Filed under: Awards

SF Tidbits for 4/11/07

Filed under: Tidbits

REVIEW: Sun of Suns by Karl Schroeder

John and JP experimentally dispense with the usual review format to discuss Karl Schroeder’s latest book, Sun of Suns.

Sun of Suns is set in the world of Virga, an air-filled balloon three thousand kilometers in diameter whose major artificial light source is named Candesce, the sun of suns. There are smaller suns that exist to provide light to the many cylindrical habitats around Virga, which are spun up to create their own artificial gravities. Virga is low tech and the towns, built of wood and rope, are strung together to form nations. The story concerns Hayden Griffen, citizen of Aerie, whose parents were killed when they tried to assert their freedom through the creation of their own sun. Years later, Hayden seeks revenge on the man responsible: Chaison Fanning, head of the fleet of Slipstream, the nation that conquered Aerie.


John’s Rating

JP’s Rating

John: Cool book! This gets big points for sensawunda. The world Schroeder created is amazing…even if its unique physics took some getting used to. Fortunately he frequently works it into the story through things like floating water spheres, ropes and wires to pull yourself along, etc. That reminder was always there just in case you become too wrapped up in the human story of Hayden’s quest for revenge.

JP: Yup, this has sensawunda by the bucketfuls. And while the built world of Candesce is extremely cool, I was reminded of the following: The Integral Trees, Last Exile, and The Amazing Geographic Explorations of Jasper Morello, and that is a good thing.

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Free Audio Fiction: Rude Mechanicals by Kage Baker

Subterranean Press is offering a free audiobook version of Kage Baker’s short novel Rude Mechanicals, set in her Company universe.

The Company series is one I’ve been meaning to read since I started reading the short stories in various “Best of…” anthologies. My recent reading of Baker’s Gods & Pawns got me stoked even more. This is cool!

[via Locus Online]

Filed under: Free Fiction

SF Tidbits for 4/10/07

Filed under: Tidbits

WINNERS: British SF Awards

Winners of year’s British Science Fiction Association Awards have been announced:

  • NOVEL: End of the World Blues by Jon Courtenay Grimwood
  • SHORT FICTION: “The Djinn’s Wife” by Ian McDonald
  • ARTWORK: Angelbot (cover of Time Pieces, edited by Ian Whates) by Fanghorn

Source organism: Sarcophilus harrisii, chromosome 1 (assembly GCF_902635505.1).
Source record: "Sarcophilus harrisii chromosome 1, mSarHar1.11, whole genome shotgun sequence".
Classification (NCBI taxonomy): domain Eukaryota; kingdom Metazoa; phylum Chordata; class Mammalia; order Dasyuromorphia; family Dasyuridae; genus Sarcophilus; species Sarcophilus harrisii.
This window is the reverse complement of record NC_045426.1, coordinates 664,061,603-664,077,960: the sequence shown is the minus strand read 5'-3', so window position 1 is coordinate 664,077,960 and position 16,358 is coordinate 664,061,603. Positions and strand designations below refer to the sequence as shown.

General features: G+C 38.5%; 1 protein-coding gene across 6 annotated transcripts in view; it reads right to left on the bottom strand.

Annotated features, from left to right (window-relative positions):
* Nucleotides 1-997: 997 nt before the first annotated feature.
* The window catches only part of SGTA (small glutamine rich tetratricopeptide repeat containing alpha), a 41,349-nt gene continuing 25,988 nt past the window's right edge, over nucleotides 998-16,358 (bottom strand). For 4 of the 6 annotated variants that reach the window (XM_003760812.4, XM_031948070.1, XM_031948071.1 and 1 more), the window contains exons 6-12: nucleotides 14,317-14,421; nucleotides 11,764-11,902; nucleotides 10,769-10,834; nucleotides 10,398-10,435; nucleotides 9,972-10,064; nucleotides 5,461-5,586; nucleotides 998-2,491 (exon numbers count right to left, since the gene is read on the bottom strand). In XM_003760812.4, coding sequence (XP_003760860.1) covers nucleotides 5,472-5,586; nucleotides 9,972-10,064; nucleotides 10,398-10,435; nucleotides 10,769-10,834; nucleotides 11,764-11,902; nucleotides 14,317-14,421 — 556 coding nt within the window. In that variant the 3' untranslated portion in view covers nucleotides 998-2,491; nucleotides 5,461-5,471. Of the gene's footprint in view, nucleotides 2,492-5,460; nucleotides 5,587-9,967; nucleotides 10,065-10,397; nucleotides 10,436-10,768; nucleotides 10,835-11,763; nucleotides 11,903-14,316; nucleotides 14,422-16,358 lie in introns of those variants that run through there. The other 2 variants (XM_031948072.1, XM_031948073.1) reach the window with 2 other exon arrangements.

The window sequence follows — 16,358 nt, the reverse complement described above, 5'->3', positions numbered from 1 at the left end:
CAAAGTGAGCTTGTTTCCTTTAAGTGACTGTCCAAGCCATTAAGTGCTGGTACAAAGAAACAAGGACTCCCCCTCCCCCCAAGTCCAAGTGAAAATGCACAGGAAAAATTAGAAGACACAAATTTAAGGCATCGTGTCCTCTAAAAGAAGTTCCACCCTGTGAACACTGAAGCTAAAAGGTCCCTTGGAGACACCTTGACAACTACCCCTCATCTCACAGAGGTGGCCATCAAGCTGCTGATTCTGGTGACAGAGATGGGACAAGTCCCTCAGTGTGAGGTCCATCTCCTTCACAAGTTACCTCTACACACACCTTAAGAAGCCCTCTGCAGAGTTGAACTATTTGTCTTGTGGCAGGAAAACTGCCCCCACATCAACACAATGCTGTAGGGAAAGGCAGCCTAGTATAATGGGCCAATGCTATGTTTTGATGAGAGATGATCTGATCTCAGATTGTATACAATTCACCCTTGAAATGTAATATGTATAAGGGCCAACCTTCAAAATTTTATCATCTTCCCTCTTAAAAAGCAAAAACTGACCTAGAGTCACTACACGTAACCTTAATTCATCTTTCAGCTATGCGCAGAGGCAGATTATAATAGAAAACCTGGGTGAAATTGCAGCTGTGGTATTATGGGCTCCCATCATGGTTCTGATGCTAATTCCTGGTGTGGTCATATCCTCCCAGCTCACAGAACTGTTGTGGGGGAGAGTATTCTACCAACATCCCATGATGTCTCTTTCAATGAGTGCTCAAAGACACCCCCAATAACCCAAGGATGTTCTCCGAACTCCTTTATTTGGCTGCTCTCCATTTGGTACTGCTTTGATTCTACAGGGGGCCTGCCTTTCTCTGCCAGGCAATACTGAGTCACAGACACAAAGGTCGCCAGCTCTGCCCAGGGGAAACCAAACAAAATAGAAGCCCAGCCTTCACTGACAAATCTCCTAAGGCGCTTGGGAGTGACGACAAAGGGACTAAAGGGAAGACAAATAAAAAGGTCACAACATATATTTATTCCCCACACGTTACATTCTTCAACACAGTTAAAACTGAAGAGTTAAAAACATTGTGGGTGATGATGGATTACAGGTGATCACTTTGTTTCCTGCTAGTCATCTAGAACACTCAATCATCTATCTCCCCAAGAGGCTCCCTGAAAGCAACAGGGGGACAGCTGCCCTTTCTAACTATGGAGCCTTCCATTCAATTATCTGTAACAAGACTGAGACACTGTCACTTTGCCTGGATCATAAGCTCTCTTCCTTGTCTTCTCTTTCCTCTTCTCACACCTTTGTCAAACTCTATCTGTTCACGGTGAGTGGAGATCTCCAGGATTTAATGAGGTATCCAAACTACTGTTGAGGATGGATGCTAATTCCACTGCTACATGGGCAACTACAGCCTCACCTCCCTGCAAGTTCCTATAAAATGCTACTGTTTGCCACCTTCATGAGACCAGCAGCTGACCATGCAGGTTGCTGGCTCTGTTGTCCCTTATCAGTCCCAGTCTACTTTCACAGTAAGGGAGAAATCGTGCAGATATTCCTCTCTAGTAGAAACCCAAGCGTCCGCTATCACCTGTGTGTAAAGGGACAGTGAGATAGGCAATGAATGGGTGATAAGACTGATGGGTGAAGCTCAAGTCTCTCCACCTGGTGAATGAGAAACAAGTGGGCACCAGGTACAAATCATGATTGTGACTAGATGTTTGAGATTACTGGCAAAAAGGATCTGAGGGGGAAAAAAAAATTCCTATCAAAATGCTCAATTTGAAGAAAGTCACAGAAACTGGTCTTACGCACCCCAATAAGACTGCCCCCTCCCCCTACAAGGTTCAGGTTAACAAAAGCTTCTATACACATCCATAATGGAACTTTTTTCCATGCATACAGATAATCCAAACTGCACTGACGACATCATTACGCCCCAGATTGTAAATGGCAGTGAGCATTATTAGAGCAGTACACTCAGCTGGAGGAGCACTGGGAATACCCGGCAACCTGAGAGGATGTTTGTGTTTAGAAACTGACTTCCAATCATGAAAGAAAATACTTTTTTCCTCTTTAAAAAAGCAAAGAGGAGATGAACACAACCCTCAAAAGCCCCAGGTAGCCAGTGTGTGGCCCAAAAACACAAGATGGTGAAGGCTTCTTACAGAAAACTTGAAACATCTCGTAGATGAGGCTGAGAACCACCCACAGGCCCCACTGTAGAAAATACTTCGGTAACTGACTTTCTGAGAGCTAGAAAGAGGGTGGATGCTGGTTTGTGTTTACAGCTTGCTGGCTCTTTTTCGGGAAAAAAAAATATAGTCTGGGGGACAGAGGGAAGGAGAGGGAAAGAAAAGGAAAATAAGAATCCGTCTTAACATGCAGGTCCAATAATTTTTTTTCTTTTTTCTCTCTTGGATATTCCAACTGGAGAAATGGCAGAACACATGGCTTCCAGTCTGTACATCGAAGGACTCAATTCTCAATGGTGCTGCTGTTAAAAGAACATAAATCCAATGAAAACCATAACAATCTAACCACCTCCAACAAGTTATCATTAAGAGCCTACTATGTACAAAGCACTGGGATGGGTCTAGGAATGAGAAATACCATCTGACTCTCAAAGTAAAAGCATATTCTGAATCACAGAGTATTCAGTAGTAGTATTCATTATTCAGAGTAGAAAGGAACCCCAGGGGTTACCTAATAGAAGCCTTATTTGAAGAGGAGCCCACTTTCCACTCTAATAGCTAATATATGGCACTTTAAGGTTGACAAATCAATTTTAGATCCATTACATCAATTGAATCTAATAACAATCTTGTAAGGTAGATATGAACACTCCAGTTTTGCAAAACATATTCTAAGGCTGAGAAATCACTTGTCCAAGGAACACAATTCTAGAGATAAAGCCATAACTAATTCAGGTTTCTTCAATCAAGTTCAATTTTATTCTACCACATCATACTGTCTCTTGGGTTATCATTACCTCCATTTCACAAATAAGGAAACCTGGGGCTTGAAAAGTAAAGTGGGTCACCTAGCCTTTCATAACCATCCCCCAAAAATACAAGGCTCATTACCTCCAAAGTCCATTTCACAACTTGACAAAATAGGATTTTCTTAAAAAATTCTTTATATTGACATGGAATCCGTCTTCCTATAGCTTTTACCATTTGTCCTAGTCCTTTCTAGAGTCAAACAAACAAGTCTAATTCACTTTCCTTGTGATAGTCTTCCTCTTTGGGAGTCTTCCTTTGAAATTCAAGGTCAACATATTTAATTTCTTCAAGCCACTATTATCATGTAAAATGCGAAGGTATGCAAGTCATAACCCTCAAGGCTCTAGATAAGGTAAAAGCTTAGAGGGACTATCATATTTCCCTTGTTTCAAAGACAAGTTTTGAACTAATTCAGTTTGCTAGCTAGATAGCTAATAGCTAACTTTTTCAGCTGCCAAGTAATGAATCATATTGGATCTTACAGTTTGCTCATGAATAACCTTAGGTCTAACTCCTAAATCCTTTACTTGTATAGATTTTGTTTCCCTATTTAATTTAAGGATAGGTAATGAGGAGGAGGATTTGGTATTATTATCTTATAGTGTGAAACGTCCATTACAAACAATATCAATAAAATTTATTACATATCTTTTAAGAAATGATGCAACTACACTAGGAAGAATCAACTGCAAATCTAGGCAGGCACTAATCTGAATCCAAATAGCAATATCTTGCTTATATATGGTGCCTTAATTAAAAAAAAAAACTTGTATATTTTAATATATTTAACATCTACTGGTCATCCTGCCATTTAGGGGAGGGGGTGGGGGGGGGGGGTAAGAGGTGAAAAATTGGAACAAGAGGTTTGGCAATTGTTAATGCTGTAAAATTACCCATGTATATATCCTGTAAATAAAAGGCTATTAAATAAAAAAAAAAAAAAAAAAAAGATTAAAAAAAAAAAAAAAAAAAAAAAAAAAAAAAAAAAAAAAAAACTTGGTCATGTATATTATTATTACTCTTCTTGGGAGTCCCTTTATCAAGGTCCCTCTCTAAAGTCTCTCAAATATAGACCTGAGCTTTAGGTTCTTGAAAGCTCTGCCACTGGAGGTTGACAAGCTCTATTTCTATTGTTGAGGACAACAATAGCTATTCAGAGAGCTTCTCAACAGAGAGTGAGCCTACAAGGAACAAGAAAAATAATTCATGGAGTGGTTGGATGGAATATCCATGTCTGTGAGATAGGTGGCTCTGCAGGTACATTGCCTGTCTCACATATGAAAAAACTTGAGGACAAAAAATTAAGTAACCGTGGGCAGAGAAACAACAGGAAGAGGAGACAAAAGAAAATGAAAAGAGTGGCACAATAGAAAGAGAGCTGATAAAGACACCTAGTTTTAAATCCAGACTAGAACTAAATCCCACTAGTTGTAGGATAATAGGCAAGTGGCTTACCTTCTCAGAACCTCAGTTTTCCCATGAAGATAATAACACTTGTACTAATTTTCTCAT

See also: Previous BSFA Awards winners.

[via Locus Online]

Filed under: Awards

SF Tidbits for 4/9/07

Filed under: Tidbits

Here are the results of the latest SF Signal poll.

QUESTION
Which of the 2007 Hugo nominees for best book should win?

RESULTS

(69 total votes)

Confession time: this was less of a poll than a social experiment. That fact that we got about half the usual number of responses says to me that people couldn’t choose one — probably because they did not read all (or any!) of the choices. That was expected. (This was the first SF Signal poll in which I didn’t participate!) But this leaves me wondering, did all of the people who voted read all of the books before they voted? Should they have? I ask because I wonder how many actual Hugo voters read all the books before they vote.

OK, enough of treating our readers like lab rats. Be sure to vote in this week’s poll on The Best SF Film Ever!

Filed under: Polls

15 Movies Re-Enacted by Bunnies

An Easter treat for science fiction/fantasy/horror fans…

Here’s a collection of links to Angry Alien‘s versions of genre movies. Rre-enacted by a troupe of bunnies. In 30 seconds.

Enjoy!

  1. Alien
  2. The Exorcist
  3. Freddy vs. Jason
  4. Highlander
  5. King Kong (1933)
  6. Night of the Living Dead
  7. The Ring
  8. The Rocky Horror Picture Show
  9. Scream
  10. The Shining
  11. Spiderman 1 & 2
  12. Star Wars
  13. Superman: The Movie
  14. The Texas Chainsaw Massacre
  15. The War of the Worlds (1953)

Filed under: Humor

WINNER: Philip K. Dick Award

The winner of this year’s Philip K. Dick Award, given for best original paperback published in the US in 2005 2006, is Chris Moriarity’s Spin Control. A special citation was given to Elizabeth Bear for Carnival.

See also: Previous winners.

[via Locus Online]

Filed under: Awards

SF Tidbits for 4/7/07

Filed under: Tidbits